Erika Jayne and her “Girlfriends”

by Amy Marie Slocum

Erika Jayne is covered in naked men.

Well, predominantly naked men. Through a Gordian knot of limbs, chiselled abs, chiselleder jawlines, and tanned flesh, I can just make out an eyeball’s barrage of multi-colored sequins, and a curtain of bleach-blonde hair. Erika Jayne is on an enormous bed in the penthouse suite of the Roosevelt Hotel in Hollywood, beneath four fabulous boys, and surrounded by a jostling fashion team of no less than one woman and 11 men.  

“My most deepest, darkest secrets I only confide in my male friends,” she informs me shortly after, dressed down from Zuhair Murad splendor into a cozy hotel dressing gown. “Except for the exception of a couple of older, older female friends that I have,” she continues. Why do you think that is? I ask. “Less judgment.” She answers plainly.

At first glance Jayne seems to be several atmospheric layers above sensitivity to judgment, but that would be to mistake the confidence of the performer for the person underneath, “I think everyone is a social chameleon and depending on where you are you adapt to your environment,” she tells me, her piercing blue eyes beneath mermaid shades of eyeshadow. “Obviously I’m a performer, and my performance personality is much bigger and more over the top.”

Erika Jayne is the stage name and personality of Erika Girardi. She’s a singer, actress, gay icon, and television identity, whose best known feats include nine number-one singles on the Billboard Dance Club Songs charts; their accompanying erotically charged, visually thermonuclear film clips; and an ongoing stint on The Real Housewives of Beverly Hills.

Jayne moved to New York straight out of high school aged 18 to be a performer, “I loved every minute of it,” she tells me. “I was a teenager and I was having a really great time.” She got married, and had a child, but the relationship didn’t last. She eventually found herself in Los Angeles, meeting the prominent L.A. lawyer Thomas Girardi whilst waiting his table, before marrying him in 1999 and becoming a ‘housewife.’ In an unusual plot-twist Jayne recorded her first number one dance hit “Roller Coaster” in 2006. “I’d like to think that housewives – almost the word ‘housewives’ – has come a long way,” Girardi muses, “Housewives are doing all kinds of things. They’re career women, they’re raising children, they’re creative, they’re forward thinking, they have their own businesses. It’s not just like the housewives of old. It’s not just staying at home and making sure that everything’s perfect – which is great too, but I think that as everyone’s lives become more complicated you have to do more. We as women wear many hats.”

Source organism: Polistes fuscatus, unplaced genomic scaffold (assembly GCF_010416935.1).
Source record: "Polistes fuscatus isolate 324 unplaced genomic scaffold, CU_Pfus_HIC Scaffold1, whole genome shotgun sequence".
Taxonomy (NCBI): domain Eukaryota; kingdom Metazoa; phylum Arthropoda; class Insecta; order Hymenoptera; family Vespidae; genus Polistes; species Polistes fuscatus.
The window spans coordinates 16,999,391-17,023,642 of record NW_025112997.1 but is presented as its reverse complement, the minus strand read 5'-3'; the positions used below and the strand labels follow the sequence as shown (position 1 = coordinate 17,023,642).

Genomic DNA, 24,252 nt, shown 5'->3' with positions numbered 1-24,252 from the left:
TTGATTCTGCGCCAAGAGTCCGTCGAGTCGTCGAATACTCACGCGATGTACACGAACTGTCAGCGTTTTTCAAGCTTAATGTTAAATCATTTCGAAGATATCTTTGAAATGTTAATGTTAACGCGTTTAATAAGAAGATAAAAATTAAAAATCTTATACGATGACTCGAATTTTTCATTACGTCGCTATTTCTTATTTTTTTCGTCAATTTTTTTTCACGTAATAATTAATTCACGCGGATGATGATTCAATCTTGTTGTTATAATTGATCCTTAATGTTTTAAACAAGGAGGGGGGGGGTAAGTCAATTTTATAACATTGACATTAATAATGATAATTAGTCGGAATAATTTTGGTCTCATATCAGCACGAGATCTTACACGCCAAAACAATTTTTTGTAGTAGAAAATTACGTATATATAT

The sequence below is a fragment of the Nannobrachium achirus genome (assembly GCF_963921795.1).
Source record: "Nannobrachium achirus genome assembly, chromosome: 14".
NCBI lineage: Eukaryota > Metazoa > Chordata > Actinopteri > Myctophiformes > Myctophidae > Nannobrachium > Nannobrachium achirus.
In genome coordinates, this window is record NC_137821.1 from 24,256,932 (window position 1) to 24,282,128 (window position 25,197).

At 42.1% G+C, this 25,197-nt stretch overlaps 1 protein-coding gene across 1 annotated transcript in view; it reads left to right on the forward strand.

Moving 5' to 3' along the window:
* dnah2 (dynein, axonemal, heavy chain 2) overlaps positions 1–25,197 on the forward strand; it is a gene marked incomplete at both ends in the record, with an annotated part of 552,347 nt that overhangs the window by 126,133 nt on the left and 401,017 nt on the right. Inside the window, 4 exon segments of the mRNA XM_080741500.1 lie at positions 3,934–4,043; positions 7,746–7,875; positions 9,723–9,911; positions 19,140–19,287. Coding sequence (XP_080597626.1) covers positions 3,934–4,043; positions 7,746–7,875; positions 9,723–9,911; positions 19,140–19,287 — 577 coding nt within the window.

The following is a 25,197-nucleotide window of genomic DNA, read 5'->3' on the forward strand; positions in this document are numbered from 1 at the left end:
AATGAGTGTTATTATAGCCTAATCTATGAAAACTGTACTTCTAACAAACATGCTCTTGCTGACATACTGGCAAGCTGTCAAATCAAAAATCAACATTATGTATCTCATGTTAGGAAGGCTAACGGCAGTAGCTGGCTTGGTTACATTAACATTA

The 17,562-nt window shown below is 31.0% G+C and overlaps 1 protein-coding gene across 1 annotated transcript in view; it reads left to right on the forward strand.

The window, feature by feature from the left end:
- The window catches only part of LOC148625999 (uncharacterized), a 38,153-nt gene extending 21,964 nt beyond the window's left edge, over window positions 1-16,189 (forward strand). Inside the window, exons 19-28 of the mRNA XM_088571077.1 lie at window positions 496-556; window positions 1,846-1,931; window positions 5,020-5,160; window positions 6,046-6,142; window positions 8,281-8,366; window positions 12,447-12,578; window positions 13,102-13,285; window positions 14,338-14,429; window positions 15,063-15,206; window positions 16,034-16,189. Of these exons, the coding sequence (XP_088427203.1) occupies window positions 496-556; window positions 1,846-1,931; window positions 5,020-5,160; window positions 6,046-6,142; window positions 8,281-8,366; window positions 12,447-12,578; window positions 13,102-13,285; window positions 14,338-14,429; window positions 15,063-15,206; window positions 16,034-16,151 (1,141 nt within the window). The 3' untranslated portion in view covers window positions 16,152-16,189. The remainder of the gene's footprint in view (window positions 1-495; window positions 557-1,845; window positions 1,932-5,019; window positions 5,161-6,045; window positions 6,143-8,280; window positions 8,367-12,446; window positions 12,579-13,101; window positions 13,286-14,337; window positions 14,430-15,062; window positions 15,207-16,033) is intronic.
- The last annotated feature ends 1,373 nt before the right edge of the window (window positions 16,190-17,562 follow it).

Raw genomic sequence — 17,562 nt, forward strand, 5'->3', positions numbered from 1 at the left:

Indeed, in the United States, the prime age participation rate of females in the workforce (those aged between 25 and 54 who are employed or seeking work) has gone from 25% in 1940, to 76% in 2010. The housewife of old is a dying breed, but Erika Jayne is certainly several evolutionary phases beyond the fading archetype – bold stilettoed dance steps into a future of more feathers, and many more sequins. Her new single “XXpen$ive” dropped earlier this year, “I think it’s always important to keep pushing, and keep creating, and keep reinventing, and keep being inspired,” she tells me.

Our short interview at its end, we make our goodbyes. The four boys, her male girlfriends Donald, Willie, Davis, and David, have already departed. As I exit the penthouse, she asks the room of scurrying aides and the remainder of the fashion team packing away their wares, “Are we getting in the bathtub now?” I turn back with the question balanced between my brain and my lips but watch the door close.

Written by Gus Donohoo
Photographer: Dennis Leupold for No-Name Management
Stylist: Dani Michelle
Location: The Hollywood Roosevelt Hotel
Catering: Pono Burger in Santa Monica, Venice, and West Hollywood


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